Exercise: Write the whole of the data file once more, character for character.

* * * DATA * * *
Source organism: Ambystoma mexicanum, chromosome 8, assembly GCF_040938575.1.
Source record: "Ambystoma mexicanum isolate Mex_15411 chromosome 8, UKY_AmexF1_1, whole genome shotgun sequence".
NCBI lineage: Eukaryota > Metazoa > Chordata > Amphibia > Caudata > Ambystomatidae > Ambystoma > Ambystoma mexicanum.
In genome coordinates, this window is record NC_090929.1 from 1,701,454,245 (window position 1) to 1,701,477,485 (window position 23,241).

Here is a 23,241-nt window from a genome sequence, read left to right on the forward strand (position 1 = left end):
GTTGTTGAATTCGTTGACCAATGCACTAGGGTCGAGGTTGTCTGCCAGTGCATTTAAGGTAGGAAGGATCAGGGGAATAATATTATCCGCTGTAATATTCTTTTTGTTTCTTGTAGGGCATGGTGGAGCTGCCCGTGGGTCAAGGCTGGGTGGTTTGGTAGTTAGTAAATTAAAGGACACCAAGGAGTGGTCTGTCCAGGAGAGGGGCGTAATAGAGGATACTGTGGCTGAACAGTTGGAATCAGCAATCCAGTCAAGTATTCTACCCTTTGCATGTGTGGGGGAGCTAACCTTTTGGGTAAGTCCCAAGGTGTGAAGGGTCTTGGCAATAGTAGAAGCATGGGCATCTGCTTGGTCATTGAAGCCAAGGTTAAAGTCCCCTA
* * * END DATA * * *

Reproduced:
Source organism: Ambystoma mexicanum, chromosome 8, assembly GCF_040938575.1.
Source record: "Ambystoma mexicanum isolate Mex_15411 chromosome 8, UKY_AmexF1_1, whole genome shotgun sequence".
NCBI lineage: Eukaryota > Metazoa > Chordata > Amphibia > Caudata > Ambystomatidae > Ambystoma > Ambystoma mexicanum.
In genome coordinates, this window is record NC_090929.1 from 1,701,454,245 (window position 1) to 1,701,477,485 (window position 23,241).

Here is a 23,241-nt window from a genome sequence, read left to right on the forward strand (position 1 = left end):
GTTGTTGAATTCGTTGACCAATGCACTAGGGTCGAGGTTGTCTGCCAGTGCATTTAAGGTAGGAAGGATCAGGGGAATAATATTATCCGCTGTAATATTCTTTTTGTTTCTTGTAGGGCATGGTGGAGCTGCCCGTGGGTCAAGGCTGGGTGGTTTGGTAGTTAGTAAATTAAAGGACACCAAGGAGTGGTCTGTCCAGGAGAGGGGCGTAATAGAGGATACTGTGGCTGAACAGTTGGAATCAGCAATCCAGTCAAGTATTCTACCCTTTGCATGTGTGGGGGAGCTAACCTTTTGGGTAAGTCCCAAGGTGTGAAGGGTCTTGGCAATAGTAGAAGCATGGGCATCTGCTTGGTCATTGAAGCCAAGGTTAAAGTCCCCTA